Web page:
Biblical grounds insufficient to defend hate

Elton Wong

Today is the second-to-last of the National Coming Out days. It’s a sure bet that the letters to the editor section of this newspaper will soon become clogged with people debating what this portends for American society.

Some of the letters will no doubt be well-reasoned and articulate, and others will say that homosexuality is immoral and wrong. In any case, the entire discussion will soon degenerate into half-hearted repetition of the same old points accompanied by personal insults.

In my previous two years as a student at Iowa State, this has been the case. I see no reason that it will change soon.

I’ve observed there are two main schools of thought that have a problem with homosexuality.

One is the good, old-fashioned, male locker room, hate-people-who-are-different-from-us mentality, which any American male who has had gym class can discuss at length. People who espouse this view can be recognized by their use of the word “fag” and their general lack of intelligence.

This mindset, much like mindset of all fools, would be laughable if not for the deadly serious consequences it can have.

The other mindset is more mainstreamed. The general force behind it is religion. People who argue against homosexuality on these grounds generally appeal to traditional values or quote the Bible. I haven’t found either of these approaches terribly convincing.

Tradition can be a fine thing, but if we had always gone with tradition when debating social policies, our nation would still endorse slavery and the limitation of suffrage to rich white landowners.

If you’re going to endorse traditional values, why not go all the way?

The other alternative, appealing to the authority of the Bible, is also not very useful because just about any view one could hold is defensible on Biblical grounds.

For example, there is right now in this country an organization that calls itself the Phineas Priests.

This group of men takes inspiration from chapter 25 in the book of Numbers, in which a man named Phineas kills an interracial couple with a spear.

God rewards Phineas and his descendants with a “covenant of a lasting priesthood,” because Phineas was “zealous for the honor of his God.” The modern-day Phineas Priests are devoted to killing interracial couples.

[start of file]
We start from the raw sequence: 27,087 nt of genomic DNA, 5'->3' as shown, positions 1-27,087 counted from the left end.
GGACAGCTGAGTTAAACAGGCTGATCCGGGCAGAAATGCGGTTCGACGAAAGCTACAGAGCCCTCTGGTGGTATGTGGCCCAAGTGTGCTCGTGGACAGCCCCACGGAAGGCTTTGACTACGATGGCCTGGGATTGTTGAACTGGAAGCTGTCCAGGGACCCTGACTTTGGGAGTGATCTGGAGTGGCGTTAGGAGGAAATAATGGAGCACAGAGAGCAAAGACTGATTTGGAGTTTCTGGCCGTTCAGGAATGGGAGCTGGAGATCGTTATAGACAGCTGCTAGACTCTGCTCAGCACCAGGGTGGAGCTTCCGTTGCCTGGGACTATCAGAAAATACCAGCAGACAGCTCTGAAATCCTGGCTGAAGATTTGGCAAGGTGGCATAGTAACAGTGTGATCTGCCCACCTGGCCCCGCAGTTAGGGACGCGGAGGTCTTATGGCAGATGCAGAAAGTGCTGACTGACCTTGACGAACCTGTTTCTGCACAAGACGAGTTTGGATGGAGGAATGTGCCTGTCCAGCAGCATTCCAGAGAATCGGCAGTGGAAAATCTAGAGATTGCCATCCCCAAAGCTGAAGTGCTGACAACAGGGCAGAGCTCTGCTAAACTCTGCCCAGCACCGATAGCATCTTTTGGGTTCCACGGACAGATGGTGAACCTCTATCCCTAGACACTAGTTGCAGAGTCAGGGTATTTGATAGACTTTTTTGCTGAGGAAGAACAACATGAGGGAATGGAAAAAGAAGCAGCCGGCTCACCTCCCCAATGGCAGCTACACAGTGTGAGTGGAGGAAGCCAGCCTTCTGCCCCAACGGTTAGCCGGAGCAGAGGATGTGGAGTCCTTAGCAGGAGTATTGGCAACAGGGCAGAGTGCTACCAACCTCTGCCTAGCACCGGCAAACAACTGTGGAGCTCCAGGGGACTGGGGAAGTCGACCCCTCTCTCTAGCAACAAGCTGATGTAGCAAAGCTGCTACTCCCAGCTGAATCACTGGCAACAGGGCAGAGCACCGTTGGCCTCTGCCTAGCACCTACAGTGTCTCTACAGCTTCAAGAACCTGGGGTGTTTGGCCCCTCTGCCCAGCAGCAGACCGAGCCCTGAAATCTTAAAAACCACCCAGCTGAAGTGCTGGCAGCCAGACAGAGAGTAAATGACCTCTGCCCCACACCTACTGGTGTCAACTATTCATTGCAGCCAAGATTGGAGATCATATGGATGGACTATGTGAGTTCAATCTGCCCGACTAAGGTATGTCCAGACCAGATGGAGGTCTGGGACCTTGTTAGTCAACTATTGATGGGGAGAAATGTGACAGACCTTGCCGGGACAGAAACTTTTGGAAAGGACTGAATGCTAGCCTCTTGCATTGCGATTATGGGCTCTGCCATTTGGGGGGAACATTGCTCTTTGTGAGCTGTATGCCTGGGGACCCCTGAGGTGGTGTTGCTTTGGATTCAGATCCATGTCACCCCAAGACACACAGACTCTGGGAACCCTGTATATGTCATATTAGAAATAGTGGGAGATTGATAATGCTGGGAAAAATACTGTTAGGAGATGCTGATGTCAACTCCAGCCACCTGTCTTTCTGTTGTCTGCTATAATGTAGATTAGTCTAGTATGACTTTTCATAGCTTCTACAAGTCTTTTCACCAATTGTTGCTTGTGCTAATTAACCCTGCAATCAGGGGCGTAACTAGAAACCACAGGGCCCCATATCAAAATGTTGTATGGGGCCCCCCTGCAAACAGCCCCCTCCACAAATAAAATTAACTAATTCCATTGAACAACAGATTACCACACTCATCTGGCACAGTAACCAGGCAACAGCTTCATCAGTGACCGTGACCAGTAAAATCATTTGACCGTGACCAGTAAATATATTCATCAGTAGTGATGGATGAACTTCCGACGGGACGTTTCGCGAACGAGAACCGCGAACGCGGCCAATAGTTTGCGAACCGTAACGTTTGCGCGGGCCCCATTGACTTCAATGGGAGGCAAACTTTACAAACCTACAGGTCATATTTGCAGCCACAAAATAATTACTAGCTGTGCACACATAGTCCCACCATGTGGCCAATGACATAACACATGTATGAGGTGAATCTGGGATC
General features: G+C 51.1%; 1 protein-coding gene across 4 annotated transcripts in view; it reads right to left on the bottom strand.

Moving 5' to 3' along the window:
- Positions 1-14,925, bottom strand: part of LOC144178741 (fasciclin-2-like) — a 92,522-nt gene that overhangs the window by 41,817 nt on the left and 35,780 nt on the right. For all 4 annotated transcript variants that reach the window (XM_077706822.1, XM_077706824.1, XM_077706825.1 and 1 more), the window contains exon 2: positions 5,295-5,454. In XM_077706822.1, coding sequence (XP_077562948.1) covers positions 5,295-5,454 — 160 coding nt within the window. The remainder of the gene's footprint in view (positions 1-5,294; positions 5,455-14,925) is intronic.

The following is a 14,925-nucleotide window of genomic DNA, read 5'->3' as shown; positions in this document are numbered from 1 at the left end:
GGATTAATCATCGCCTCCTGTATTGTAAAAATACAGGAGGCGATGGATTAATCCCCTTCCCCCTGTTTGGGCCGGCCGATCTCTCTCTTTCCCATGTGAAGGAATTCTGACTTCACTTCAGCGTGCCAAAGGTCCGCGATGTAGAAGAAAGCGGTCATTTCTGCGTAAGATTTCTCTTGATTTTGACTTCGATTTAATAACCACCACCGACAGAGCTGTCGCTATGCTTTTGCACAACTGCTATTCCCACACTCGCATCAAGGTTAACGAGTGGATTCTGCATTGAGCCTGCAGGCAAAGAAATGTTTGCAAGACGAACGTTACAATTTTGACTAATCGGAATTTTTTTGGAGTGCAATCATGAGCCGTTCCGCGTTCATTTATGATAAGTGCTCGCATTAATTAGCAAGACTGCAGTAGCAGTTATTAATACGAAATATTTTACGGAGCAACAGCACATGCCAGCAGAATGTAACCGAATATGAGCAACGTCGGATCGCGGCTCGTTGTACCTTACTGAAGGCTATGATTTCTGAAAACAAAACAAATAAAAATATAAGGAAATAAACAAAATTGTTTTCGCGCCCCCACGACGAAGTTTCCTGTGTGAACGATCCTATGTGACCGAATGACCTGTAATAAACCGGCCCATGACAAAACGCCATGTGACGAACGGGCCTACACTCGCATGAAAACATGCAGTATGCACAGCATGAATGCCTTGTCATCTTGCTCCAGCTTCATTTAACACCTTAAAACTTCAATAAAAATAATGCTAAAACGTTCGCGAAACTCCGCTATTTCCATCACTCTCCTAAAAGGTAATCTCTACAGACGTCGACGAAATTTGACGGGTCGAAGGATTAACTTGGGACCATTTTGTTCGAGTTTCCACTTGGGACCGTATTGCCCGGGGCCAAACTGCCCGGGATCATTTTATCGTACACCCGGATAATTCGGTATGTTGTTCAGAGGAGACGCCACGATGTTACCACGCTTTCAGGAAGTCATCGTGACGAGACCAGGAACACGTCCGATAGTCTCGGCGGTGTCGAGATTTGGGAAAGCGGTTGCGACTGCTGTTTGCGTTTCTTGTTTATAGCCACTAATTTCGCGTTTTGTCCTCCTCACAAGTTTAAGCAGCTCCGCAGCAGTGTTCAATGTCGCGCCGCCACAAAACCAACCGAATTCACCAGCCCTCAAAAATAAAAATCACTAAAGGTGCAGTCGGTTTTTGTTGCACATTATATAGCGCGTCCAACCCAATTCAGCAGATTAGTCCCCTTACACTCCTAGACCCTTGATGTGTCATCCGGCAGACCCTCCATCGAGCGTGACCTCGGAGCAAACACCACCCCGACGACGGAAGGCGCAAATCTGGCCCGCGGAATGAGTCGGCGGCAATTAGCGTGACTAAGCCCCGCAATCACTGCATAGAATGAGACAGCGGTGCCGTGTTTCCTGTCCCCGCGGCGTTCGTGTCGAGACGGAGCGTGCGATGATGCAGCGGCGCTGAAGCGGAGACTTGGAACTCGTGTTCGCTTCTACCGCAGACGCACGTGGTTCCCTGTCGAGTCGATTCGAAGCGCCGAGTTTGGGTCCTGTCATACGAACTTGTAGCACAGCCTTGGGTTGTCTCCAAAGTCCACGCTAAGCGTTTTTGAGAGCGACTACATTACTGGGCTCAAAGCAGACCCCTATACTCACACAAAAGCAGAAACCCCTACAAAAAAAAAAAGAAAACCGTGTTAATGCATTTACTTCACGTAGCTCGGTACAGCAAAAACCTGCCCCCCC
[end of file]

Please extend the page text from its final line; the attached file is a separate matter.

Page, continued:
Now, I am by no means saying that most people who believe in the Bible approve of the Phineas Priests and the killing of interracial couples. Most Christians condemn racism these days, and rightly so. But if your only authority is the Bible, how can you make a convincing case against the Phineas Priests?

According to the bare meaning of the text, God likes it when people kill interracial couples.

This attitude was once more widespread. For a good part of this century, interracial marriage was illegal in most of the United States.

I’m willing to bet that in the 1950s, the majority of students on this campus believed interracial dating to be morally wrong. I imagine that they would have employed many of the same arguments that are now being used to attack homosexuality.

Segregation too was defended on religious grounds. It is true that Martin Luther King Jr. was a minister and that his ideas of equality and brotherhood were grounded in his ideas of Christianity.

However, King was a renegade. The religious establishment, especially in the South, was largely indifferent or openly antagonistic to the civil rights movement, mirroring the stance of most established churches in the gay rights movement of today.

Ames even has its own renegade pastor in this movement: the Rev. Steve Sabin.

The analogy is revealing. Homophobia, like racism, is best understood not as a stance based on religion, but as a prejudice that people use religion to defend.

After considering all this, what is the best attitude for us to have with regards to homosexuality? Well, who says we need to spend time developing a special attitude? Ever since I was a kid, I’ve thought it was arbitrary that people chose homosexuality to get all worked up about.

There are many activities I don’t engage in, like dipping french fries in soft-serve ice cream or buying expensive shoes and running around my neighborhood for no apparent reason. You don’t see me trying to pass laws against dipping fries in ice cream or acting self-righteous towards my friends who go jogging, right?

Homosexuality is exactly like heterosexuality except for certain physiological differences on the part of the people involved.

No one who thinks it through can hold this minor difference to be important.

The joys and difficulties of any relationship, gay or straight, are so universal that they reduce these minor differences to unimportance. Homophobia is nothing but rationalized superstition, but it can be overcome by education and activism.

At ISU, this role has fallen primarily on the Lesbian, Gay, Bisexual, Transgender and Ally Alliance. We should praise this organization for the good work it does to dispel ignorance and misunderstanding. At the same time, we should work toward the day when that organization becomes obsolete and unnecessary. Hopefully, that day is not far off.

Elton Wong is a junior in biology from Ames.